Dialogue key in building communion with others, cardinal says

IMAGE: CNS photo/Roman Pilipey, EPA

By Junno Arocho Esteves

— Christians must never tire of seeking dialogue with others in order to promote
mutual respect and forgiveness among people with different experiences and
opinions, a Vatican official wrote on behalf of Pope Francis.

In a message sent
Aug. 19 to the Meeting in Rimini, an
annual event sponsored by the Communion and Liberation movement, Cardinal
Pietro Parolin, Vatican secretary of state, reflected on the importance of
dialogue as placing “one’s self in the other’s shoes” while
maintaining “the clarity of one’s own identity.”

“We will discover that opening ourselves to others does
not impoverish our outlook but rather enriches us so that we may recognize the truth in others, the importance of their
experience and the background of what they say, even when there are behaviors
and choices hidden behind them,” he wrote.

The choice to focus
the gathering on the importance of communion and dialogue with others was a
courageous choice at a time when “so many aspects of reality that surround
us seem to take us in the opposite direction,” Cardinal Parolin wrote.

“Too many times
we give in to the temptation of closing ourselves within the limited scope of
our own interests, causing others to become something superfluous, or worse, a
nuisance and an obstacle,” he wrote.

Such an
individualistic attitude, he added, is contrary to a Christian view of human
nature, which recognizes and respects other people as brothers and sisters
“of the same father who is in heaven.”

While people may
feel helpless in facing this challenge, Cardinal Parolin wrote that Christians
should see it as an invitation to “rediscover the foundations of communion
among men and women for a new beginning.”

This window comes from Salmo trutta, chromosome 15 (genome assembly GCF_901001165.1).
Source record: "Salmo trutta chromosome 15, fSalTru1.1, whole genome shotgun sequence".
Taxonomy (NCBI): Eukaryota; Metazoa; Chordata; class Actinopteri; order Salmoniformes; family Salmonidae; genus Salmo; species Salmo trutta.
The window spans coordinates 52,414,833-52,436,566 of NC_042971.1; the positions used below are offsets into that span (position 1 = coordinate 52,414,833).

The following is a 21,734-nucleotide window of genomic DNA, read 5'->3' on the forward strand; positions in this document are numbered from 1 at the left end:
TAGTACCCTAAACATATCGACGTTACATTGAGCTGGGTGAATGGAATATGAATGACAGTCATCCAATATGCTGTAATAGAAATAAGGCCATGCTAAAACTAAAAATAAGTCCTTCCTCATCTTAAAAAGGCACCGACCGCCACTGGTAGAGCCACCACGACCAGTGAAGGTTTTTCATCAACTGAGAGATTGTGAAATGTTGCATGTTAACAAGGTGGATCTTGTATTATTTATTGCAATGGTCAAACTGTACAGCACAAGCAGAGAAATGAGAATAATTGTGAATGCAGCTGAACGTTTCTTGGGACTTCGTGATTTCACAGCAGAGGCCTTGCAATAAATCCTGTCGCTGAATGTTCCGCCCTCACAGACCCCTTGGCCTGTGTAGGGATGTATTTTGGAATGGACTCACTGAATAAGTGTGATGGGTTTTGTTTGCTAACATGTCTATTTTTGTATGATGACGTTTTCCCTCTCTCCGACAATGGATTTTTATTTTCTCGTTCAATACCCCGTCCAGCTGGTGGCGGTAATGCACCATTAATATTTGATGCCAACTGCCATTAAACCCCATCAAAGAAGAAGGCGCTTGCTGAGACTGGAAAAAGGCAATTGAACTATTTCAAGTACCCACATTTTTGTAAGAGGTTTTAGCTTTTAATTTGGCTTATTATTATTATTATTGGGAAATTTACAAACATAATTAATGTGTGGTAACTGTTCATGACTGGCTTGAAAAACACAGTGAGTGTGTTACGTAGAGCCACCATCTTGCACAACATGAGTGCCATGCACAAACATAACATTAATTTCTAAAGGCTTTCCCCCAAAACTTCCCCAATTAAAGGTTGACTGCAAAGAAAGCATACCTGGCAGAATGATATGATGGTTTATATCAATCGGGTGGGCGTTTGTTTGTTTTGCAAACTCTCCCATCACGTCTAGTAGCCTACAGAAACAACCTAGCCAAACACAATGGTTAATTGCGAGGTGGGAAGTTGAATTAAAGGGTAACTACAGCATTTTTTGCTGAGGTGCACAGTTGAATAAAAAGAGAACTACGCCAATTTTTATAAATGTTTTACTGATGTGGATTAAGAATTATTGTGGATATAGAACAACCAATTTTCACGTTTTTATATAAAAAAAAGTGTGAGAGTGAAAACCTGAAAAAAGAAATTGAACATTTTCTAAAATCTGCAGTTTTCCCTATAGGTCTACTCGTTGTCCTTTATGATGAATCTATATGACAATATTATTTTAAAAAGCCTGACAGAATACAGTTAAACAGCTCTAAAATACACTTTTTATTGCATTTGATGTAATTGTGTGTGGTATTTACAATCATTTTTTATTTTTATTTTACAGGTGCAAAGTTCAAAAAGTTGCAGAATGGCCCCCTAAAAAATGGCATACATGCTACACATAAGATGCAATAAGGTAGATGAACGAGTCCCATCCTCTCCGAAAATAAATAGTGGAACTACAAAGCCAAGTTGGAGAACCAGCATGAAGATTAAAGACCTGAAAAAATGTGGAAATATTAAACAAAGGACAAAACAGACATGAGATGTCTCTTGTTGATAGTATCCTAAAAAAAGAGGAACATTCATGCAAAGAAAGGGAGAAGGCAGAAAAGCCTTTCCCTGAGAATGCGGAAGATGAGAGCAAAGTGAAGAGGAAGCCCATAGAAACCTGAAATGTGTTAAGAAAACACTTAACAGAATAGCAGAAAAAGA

“Our task
coincides with the mission by which were called by God: ‘the proclamation of
the Gospel that now more than ever translates above all in going out to tend to
the wounds of men and women, bringing Jesus’ powerful and simple presence, his
consoling and encouraging mercy,'” he wrote, quoting Pope Francis.

“That which
attracts, that which conquers and breaks chains is not the strength of tools,
but the lasting mercy of the Father’s merciful love, from which everyone can
draw from the fountain of grace that God offers in the sacraments, especially in
the Eucharist and penance, to then give to our brothers and sisters,”
Cardinal Parolin wrote.

– – –

Follow Arocho on Twitter: @arochoju.

– – –

Copyright © 2016 Catholic News Service/U.S. Conference of Catholic Bishops. www.catholicnews.com. All rights reserved. Republishing or redistributing of CNS content, including by framing or similar means without prior permission, is prohibited. You may link to stories on our public site. This copy is for your personal, non-commercial use only. To request permission for republishing or redistributing of CNS content, please contact permissions at cns@catholicnews.com.

Original Article